HOME & PROPERTY
NORTH SEMBAWANG PARK
From 1938, the far north of Singapore was home to a massive British naval base – at the time, the world’s largest dry dock. The sizeable collection of black-and-white houses here were built for the use of senior officers; many sat on elevated land, with balconies to allow for a vantage point back to the base. Did you know? The roads here take their names from former British colonies and territories: Bermuda, Pakistan, Canberra, Delhi, Sudan and so on.
SELETAR CAMP The military camp at Seletar was built in the 1920s and 1930s to housemilitary personnel from the nearby Seletar Airbase. As this was formerly the largest British Royal Air Force (RAF) base in the Far East, the area has Singapore’s biggest black-and-white count, with around 200 bungalows still standing. Did you know? There used to be many more than that! 174 were demolished to make way for the Seletar Aerospace Park in the 2000s. The roads here are named after London Underground stations: Edgeware, Piccadilly, Maida Vale and so on.
Black-and-whites take their name from the contrast between the dark timbers used in the beams of the houses and their bright whitewashed walls. The dark tone of the wood is a result of it being treated for termites with an oil called creosote.
In 1927, the British general Webb Gillman surveyed Ch a ng i a s a po t e n t i a l defensive fortress. The area he assessed was a swampy forest, previously used for growing coconuts. Black-and-white houses were built here in the late 1920s and early 1930s as residences for senior British officers – in particular, for the Royal Engineers. Did you know: In the 1920s, the only way to get to Changi from the city centre was along an unpaved track to Changi Village.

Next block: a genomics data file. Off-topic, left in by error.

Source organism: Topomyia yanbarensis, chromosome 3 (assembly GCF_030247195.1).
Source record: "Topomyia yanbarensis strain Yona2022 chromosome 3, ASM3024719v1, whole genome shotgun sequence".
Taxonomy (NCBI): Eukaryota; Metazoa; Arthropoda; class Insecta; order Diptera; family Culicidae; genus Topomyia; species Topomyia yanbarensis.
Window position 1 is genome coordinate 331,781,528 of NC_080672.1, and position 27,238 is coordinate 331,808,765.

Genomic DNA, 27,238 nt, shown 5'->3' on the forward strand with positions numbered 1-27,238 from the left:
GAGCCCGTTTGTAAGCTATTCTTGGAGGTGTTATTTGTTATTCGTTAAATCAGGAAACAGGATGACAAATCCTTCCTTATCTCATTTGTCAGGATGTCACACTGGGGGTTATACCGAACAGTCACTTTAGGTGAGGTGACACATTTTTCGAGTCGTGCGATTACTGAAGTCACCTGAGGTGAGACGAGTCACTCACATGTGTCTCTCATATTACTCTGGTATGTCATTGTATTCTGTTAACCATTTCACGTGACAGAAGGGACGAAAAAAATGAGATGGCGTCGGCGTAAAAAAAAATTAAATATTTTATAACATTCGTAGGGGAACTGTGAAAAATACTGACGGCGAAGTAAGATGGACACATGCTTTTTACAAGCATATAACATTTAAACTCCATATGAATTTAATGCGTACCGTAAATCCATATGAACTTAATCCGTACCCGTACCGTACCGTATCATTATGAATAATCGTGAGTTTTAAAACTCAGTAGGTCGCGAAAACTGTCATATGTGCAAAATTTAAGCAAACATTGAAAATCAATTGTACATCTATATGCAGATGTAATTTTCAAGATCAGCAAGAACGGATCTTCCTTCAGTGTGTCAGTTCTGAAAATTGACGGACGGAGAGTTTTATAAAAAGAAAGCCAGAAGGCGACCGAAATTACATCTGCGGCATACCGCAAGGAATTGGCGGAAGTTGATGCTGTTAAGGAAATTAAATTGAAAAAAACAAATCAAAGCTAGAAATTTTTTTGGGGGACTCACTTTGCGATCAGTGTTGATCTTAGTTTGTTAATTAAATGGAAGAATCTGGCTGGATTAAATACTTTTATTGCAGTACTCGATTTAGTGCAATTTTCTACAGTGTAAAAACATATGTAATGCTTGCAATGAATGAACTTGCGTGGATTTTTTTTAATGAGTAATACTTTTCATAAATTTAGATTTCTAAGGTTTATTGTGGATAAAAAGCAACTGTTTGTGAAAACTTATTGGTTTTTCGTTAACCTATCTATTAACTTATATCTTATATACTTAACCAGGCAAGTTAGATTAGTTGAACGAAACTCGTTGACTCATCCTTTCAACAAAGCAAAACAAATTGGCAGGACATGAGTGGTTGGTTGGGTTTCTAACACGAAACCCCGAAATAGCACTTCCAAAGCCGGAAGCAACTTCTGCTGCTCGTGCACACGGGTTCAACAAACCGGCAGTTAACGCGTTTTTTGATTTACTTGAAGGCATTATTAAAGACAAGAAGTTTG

SOUTH MOUNT FABER
The small cluster of surviving black-and-whites on the southern slope of Mount Faber were inspired by the Art Deco movement in the 1920s. This was a popular spot for colonial houses as it was quiet, while still being central. Did you know? Following a recent $1 million refurb of black-and-whites here by the Singapore Land Authority, there are plans to make the area a heritage trail. ALEXANDRA PARK The earliest black-and-whites were built on this spot to complement the Alexandra Barracks. While some date as far back as 1906, most were erected in the 1930s for senior medical staff of the Royal Army Medical Corps who worked in the Alexandra Military Hospital. Did you know: The area takes its name from Princess Alexandra, wife of then Prince of Wales and later King Edward VII.
Located just east of the Alexandra Park enclave, and known today as one of Singapore’s most prominent art centres, the small collection of colonial buildings at Gillman Barracks was built in 1936 for the British infantry. Aside from the barracks, there were black-and-whites that served as married quarters for officers. Did you know: Gillman was one of the final outposts to fall to the Japanese in World War II.
WHERE ELSE? While we’ve listed some of the bigger collections of black-and-whites in Singapore, there are other pockets on the island where you’ll find colonial buildings of this kind – Evans Road, Monks Hill Terrace, Hooper Road, MalcolmRoad and Nassim Road, to name a few .
Made with FlippingBook - Online magazine maker